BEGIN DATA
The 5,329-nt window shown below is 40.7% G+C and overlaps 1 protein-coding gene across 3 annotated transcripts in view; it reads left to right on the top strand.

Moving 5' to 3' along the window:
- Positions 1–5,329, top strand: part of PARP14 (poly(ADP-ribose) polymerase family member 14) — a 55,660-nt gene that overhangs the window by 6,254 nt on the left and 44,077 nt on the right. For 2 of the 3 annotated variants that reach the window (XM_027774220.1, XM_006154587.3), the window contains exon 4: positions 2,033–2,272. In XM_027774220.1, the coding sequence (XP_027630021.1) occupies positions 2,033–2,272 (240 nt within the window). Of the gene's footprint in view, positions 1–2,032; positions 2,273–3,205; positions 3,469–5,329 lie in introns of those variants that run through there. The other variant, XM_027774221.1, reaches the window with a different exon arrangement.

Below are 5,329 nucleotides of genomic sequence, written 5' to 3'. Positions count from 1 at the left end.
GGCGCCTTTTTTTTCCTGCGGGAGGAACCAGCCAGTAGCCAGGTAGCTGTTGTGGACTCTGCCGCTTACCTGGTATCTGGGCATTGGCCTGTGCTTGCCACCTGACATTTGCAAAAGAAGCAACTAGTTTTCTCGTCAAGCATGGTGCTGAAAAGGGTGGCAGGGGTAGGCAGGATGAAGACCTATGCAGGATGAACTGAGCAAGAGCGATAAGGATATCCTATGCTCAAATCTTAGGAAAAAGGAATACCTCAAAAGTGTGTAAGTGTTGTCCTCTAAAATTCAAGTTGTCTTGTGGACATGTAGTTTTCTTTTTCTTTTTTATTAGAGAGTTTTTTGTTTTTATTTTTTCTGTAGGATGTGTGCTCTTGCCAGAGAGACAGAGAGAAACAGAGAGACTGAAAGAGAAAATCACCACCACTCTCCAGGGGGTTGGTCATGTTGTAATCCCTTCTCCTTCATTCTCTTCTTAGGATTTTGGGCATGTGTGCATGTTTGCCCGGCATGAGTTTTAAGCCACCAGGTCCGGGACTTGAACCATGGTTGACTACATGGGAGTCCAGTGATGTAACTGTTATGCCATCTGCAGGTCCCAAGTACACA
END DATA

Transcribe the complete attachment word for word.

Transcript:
The 5,329-nt window shown below is 40.7% G+C and overlaps 1 protein-coding gene across 3 annotated transcripts in view; it reads left to right on the top strand.

Moving 5' to 3' along the window:
- Positions 1–5,329, top strand: part of PARP14 (poly(ADP-ribose) polymerase family member 14) — a 55,660-nt gene that overhangs the window by 6,254 nt on the left and 44,077 nt on the right. For 2 of the 3 annotated variants that reach the window (XM_027774220.1, XM_006154587.3), the window contains exon 4: positions 2,033–2,272. In XM_027774220.1, the coding sequence (XP_027630021.1) occupies positions 2,033–2,272 (240 nt within the window). Of the gene's footprint in view, positions 1–2,032; positions 2,273–3,205; positions 3,469–5,329 lie in introns of those variants that run through there. The other variant, XM_027774221.1, reaches the window with a different exon arrangement.

Below are 5,329 nucleotides of genomic sequence, written 5' to 3'. Positions count from 1 at the left end.
GGCGCCTTTTTTTTCCTGCGGGAGGAACCAGCCAGTAGCCAGGTAGCTGTTGTGGACTCTGCCGCTTACCTGGTATCTGGGCATTGGCCTGTGCTTGCCACCTGACATTTGCAAAAGAAGCAACTAGTTTTCTCGTCAAGCATGGTGCTGAAAAGGGTGGCAGGGGTAGGCAGGATGAAGACCTATGCAGGATGAACTGAGCAAGAGCGATAAGGATATCCTATGCTCAAATCTTAGGAAAAAGGAATACCTCAAAAGTGTGTAAGTGTTGTCCTCTAAAATTCAAGTTGTCTTGTGGACATGTAGTTTTCTTTTTCTTTTTTATTAGAGAGTTTTTTGTTTTTATTTTTTCTGTAGGATGTGTGCTCTTGCCAGAGAGACAGAGAGAAACAGAGAGACTGAAAGAGAAAATCACCACCACTCTCCAGGGGGTTGGTCATGTTGTAATCCCTTCTCCTTCATTCTCTTCTTAGGATTTTGGGCATGTGTGCATGTTTGCCCGGCATGAGTTTTAAGCCACCAGGTCCGGGACTTGAACCATGGTTGACTACATGGGAGTCCAGTGATGTAACTGTTATGCCATCTGCAGGTCCCAAGTACACA